It was June 2005 when Steve Jobs gave his Commencement address to graduates at Stanford University, and where he advised “…..don’t waste time living someone else’s life. Don’t be trapped by dogma which is living with the results of other people’s thinking. Don’t let the noise of others’ opinions drown out your inner voice.”
It is fine philosophy and great counsel, such that I remember when I first read it over seventeen years ago. Yet my honest self-appraisal points to at least a handful of less productive career years between then and now, where to a greater or lesser extent I feel I lost my sense of direction.
Thinking about this at the start of 2023 I have been asking myself what additional reminders or ideas were required for me to do better at living up to Steve’s challenge, and I have come up with three inter-related thoughts.
First, we must realize that our careers, like our lives, are finite. We only have so much time, and time can’t be stored. It keeps on moving forward whether we are making good use of it or not.
Consequently, it useful to think of our careers as a “budget of years”. By that I mean that we are granted a certain time-budget, just like an allocation of money and if we spend a particular period of that time-budget on one pursuit then we relinquish the chance to spend it on another. And, just like managing our finances, if we become more aware regarding the finite nature of the career time-budget, then we become more discerning about how we spend it and we give more thought to the fundamental question “why am I doing what I am doing right now, does it have meaning for the direction I am taking or want to be taking?” In effect the time-budget helps us make better decisions.
Second, and as a complement to the concept of the “budget of years” it is useful to define a career as a “sequence of opportunities” that we have, over the course of our working lives, to make our impact, and ideally to gain some rewards, both intrinsic and extrinsic for that contribution.
The first key word in this idea is “sequence”, namely our careers are not one long continuum they are chapters defined by punctuation marks – changes in country, company, colleagues, promotions, projects, technologies and more.
The second key word is “opportunity”. Each new chapter is a new opportunity. It is a window of time where we have the chance to learn, contribute, achieve, and enjoy.
As with the “budget of years”, if we remain cognizant of the “sequence of opportunities” throughout our careers then we are much more likely to seek out the best of each chapter. Rather than getting distracted or disconsolate about challenges or conditions of a certain role, we realize that every attribute of a career chapter, good or bad, is a chance to draw something of benefit and indeed to contribute something too. A difficult customer is a chance to develop negotiation skills. A heavy travel burden is a chance to read more broadly about the industry.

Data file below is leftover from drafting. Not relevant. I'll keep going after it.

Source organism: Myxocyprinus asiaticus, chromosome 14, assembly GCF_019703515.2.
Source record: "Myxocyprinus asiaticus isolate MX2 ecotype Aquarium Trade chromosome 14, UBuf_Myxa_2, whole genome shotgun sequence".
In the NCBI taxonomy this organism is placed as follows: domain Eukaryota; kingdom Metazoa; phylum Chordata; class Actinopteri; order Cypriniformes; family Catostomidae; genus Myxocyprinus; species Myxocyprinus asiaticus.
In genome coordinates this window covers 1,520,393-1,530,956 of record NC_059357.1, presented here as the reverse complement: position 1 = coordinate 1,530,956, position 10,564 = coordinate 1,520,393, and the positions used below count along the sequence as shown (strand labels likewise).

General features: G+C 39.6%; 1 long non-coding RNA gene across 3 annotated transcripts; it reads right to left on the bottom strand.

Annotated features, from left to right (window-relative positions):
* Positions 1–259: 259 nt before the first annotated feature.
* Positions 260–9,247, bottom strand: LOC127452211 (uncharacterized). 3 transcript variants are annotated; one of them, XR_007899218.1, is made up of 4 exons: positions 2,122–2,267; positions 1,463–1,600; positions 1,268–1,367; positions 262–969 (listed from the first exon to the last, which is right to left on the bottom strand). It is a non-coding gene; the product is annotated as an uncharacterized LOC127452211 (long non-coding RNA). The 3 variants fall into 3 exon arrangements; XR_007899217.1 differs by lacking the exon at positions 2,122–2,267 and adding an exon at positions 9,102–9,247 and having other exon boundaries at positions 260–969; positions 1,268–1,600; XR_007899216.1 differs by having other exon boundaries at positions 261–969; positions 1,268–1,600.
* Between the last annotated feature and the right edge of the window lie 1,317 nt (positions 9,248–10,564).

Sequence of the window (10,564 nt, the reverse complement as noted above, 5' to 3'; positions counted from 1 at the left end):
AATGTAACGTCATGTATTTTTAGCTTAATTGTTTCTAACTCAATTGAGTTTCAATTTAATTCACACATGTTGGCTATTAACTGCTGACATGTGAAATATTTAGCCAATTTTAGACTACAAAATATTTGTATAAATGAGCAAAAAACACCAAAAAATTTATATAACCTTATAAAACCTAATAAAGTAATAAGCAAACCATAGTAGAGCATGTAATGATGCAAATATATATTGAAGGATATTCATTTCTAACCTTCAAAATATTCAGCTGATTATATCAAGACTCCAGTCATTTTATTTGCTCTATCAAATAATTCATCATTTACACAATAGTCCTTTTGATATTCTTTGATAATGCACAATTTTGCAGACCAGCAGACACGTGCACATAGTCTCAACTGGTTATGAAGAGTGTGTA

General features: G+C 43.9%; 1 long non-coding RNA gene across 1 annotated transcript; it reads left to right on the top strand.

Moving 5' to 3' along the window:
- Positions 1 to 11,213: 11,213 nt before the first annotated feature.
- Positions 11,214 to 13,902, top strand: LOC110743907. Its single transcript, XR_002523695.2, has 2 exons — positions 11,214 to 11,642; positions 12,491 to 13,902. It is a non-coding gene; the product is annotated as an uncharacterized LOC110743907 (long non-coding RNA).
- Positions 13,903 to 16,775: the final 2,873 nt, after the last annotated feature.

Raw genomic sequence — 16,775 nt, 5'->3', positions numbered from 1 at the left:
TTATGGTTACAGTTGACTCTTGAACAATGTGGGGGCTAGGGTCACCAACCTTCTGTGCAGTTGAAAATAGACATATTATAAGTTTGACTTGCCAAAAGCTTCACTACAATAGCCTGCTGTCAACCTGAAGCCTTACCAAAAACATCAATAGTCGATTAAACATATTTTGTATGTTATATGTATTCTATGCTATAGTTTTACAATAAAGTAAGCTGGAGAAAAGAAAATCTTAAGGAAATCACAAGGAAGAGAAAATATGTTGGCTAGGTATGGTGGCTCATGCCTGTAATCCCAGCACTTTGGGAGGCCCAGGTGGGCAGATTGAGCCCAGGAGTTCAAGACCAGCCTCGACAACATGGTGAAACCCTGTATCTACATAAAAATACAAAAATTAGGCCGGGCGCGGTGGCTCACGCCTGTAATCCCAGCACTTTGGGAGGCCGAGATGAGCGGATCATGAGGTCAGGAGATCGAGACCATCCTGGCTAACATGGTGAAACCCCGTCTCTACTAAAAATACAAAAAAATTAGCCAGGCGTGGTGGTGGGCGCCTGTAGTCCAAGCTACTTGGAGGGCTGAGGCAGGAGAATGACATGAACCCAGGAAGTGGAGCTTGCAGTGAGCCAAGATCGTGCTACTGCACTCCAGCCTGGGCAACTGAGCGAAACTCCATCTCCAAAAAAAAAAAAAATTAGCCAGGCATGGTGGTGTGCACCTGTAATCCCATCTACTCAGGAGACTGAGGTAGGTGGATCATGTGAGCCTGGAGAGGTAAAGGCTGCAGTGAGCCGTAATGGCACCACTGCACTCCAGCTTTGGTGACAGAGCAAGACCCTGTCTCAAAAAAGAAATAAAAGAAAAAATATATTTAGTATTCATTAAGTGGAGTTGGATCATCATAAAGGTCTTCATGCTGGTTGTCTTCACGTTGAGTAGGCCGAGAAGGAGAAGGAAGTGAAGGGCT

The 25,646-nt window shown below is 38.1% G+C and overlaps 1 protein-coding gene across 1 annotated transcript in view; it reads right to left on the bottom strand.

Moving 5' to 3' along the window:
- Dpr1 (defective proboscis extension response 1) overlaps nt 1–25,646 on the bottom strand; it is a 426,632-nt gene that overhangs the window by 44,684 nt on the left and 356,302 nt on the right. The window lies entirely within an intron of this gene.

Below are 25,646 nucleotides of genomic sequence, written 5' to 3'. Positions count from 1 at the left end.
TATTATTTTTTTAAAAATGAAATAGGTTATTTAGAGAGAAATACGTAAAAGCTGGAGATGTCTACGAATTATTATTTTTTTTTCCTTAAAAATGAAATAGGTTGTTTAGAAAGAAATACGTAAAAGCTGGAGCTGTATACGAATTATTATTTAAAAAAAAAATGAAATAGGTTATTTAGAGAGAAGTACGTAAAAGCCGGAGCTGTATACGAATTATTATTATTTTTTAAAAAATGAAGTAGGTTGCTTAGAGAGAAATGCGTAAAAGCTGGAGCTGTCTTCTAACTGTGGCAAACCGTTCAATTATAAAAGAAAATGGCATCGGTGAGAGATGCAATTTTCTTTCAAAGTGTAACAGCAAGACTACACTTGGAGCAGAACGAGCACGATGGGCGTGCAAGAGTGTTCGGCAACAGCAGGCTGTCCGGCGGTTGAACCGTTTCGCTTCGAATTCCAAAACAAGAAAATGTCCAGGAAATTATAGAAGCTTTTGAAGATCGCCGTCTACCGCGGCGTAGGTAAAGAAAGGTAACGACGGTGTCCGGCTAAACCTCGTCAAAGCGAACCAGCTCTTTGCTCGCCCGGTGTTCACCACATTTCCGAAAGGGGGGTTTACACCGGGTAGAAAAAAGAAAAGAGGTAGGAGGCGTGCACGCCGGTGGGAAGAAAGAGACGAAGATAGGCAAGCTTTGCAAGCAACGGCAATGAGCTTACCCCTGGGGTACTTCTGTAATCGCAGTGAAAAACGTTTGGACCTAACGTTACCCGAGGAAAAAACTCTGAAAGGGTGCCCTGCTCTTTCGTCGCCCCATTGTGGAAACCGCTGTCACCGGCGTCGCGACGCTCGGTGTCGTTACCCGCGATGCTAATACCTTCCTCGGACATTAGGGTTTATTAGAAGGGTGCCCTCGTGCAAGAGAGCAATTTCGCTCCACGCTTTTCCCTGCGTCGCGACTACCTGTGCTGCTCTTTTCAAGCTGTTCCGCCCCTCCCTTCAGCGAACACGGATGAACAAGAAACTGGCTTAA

Third, and building on the first two ideas, comes the “how” question. How can we discipline ourselves to maintain our awareness of the time-budget and the potential value that exists in of each of the sequence of opportunities?
The answer is that we should consider each new chapter as a “term-of-office”. We know that presidents and prime ministers start their term with the aim of delivering on a certain agenda and leaving a legacy in the limited time available. And we can do the same with our careers.
It is likely that we will hold positions for 2 to 4 or maybe 5 years, but probably not longer. If from the very start of a new role we have a fierce focus on the real imperatives that define our impact and our legacy, and on the metrics that will evidence this achievement – then we stand a much better chance of making our mark and having a strong sense of purpose while we are doing it.
If we are not disciplined and focused about how we choose to spend your time we can find yourself working very hard, committing a lot of emotional energy but later looking back and not being so clear what was it was all about, and what we achieved.
If by contrast we remember that we have a time-budget, that each chapter presents an opportunity and that to take advantage of that opportunity we must discipline ourselves to deliver on a set of metrics. Then we will find that we manage our careers deliberately and that we construct a personal history that is a stream of our own meaningful achievements – as Steve Jobs would have wanted.